When we choose to share our story, we open ourselves up to not only support, but criticism. People who believe we are advocates as a way of seeking attention. People who try and dumb down our personal experiences because they feel we share to get pity. People who believe we want others to feel sorry for us. This could not be further from the truth.

I share my experiences with Crohn’s disease as a way to inspire and educate.

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I’ll always remember how my cousins and brother rallied around me at the Take Steps Walk in Chicago.

The last thing I want is for someone else to feel sorry for me. There is no reason to act like I have it worse than you or that you feel bad I’m not “healthy.” I am healthy, I just have a chronic disease that makes my life a little more challenging than yours. The challenges Crohn’s has brought into my life have been difficult, emotional and trying—but with each setback, comes a much stronger comeback. I am stronger and better for the trials I have been faced with.

I don’t want your sympathy. I want your empathy. I want you to reach out and see how I’m doing, because you genuinely care. I want you to show interest when I bring up my disease, rather than change the subject…or walk away. The lack of empathy and disinterest hurts more than anything. It shows you who’s a surface friend…and who is a real one.

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I was hospitalized six months into my relationship with my husband. His support was amazing from the start.

Think about how you’d like to be treated and talked to, if you dealt with an invisible, chronic illness that wreaked havoc on your body without warning. A disease that you do all you can to control with lifestyle and medication. A disease of constant unknowns.

When you conversate with those in the chronic illness community—think before you speak and please choose to be empathetic, rather than sympathetic. Your efforts may seem minimal to you, but they mean more than you know.

Canceled Plans: Dealing with the unexpected with IBD

Making plans. It’s almost an oxymoron when you battle Crohn’s disease or ulcerative colitis. For the past month or so, I’ve been corresponding with a girl named Amanda. We were brought together through a patient advocacy group known as “The Breakthrough Crew.” One of the organizers told us we should connect. I’m so glad we have. image1 (7)

You know that feeling when you talk to a complete stranger and feel like they’ve been a part of your life and your patient journey since the start? That’s how it is with Amanda. We went from emailing, to texting, to talking on the phone. Our phone conversation felt so comfortable and effortless. She lives in Chicago, I’m from there. We grew up 20 minutes from one another, little did we know our paths would cross in our 30s. This past week, my virtual IBD bestie and I made plans to meet up for lunch halfway in the suburbs.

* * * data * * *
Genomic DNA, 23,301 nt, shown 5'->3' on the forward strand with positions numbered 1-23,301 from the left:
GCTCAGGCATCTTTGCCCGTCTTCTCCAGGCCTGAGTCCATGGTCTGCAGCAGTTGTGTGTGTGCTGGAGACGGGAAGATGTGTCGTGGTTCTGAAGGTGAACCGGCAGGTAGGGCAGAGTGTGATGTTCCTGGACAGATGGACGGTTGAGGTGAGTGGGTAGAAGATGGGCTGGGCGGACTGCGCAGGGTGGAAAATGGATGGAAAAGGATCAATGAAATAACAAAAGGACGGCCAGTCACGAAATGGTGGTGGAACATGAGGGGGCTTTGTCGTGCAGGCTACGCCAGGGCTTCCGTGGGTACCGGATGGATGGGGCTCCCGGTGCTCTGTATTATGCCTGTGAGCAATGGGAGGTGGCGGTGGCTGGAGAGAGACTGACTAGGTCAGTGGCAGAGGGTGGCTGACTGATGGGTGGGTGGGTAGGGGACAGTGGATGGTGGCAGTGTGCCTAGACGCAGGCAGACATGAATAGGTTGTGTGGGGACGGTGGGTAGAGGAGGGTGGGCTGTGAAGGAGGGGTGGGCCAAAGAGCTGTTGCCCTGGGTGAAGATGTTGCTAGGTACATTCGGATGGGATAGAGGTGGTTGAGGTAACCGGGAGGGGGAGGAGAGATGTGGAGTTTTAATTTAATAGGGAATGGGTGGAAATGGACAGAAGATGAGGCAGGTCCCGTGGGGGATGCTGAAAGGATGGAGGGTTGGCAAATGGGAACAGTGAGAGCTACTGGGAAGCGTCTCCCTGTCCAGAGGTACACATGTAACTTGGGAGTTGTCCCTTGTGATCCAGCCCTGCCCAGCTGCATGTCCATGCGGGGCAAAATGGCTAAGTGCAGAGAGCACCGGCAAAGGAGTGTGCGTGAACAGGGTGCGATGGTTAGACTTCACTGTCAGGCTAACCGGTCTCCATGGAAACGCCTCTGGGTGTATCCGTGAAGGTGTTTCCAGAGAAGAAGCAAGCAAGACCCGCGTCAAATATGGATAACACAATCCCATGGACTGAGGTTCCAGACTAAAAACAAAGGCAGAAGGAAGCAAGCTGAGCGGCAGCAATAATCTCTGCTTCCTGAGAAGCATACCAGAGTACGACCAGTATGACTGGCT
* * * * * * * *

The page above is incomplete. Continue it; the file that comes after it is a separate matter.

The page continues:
Unfortunately, days before our lunch plans, Amanda was hospitalized with a flare up. We texted and decided it would be best to change our plans and for me to take a train into the city so she wouldn’t need to drive. We were both so excited. IMG_6057Three days later, at 10 pm the night before we were going to hang out, Amanda was admitted back into the hospital.

This is life with IBD. Making plans and then your disease intervening and saying “not so fast.” This is life when you don’t know what the next hour or day will bring. IBD can rob us of so much of what so many people take for granted. In these moments, this is when friendships within the IBD community mean so much.

While Amanda sits in her hospital bed, we’re able to correspond and be there for one another. I don’t think twice about having my plans change in a matter of moments, it’s almost an expectation. When I heard she was hospitalized, we shifted our plans and rather than lunch and girl talk, I was going to take the train and an Uber to the hospital to meet this girl who I’ve never met, but feel so close to. Unfortunately, her and I both knew rest was what she needed more than anything. And hospital visits, while uplifting, can be exhausting.

When she voices frustrations I too can feel her pain and offer meaningful words of encouragement.

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Amanda and her amazing husband, Rick

When she talks about her incredible husband Rick and how the poor guy wasn’t even given a chair to sit in as she struggled in pain for hours in the ER, it immediately brings me back to moments where my husband had to lay in my hospital bed with me because he too wasn’t given a place to rest.

Since I started sharing my story in 2014…nearly a decade after my diagnosis, I’ve realized how empowering it is to be open, to find comfort in friends—both virtually and in real life—and to know there are so many people out there who can be your lifeline in health and in flare ups. Find your Amanda. Find your friend who gets it. Even if you have yet to meet in person, they can bring you comfort you never realized you needed until it was available.

Amanda and I made plans. They didn’t happen. But, hey…that’s the nature of the beast we call IBD. If it weren’t for IBD, our paths never would have crossed. We’ll try again next month, and the month after, and one of these times the stars and our health journeys will align.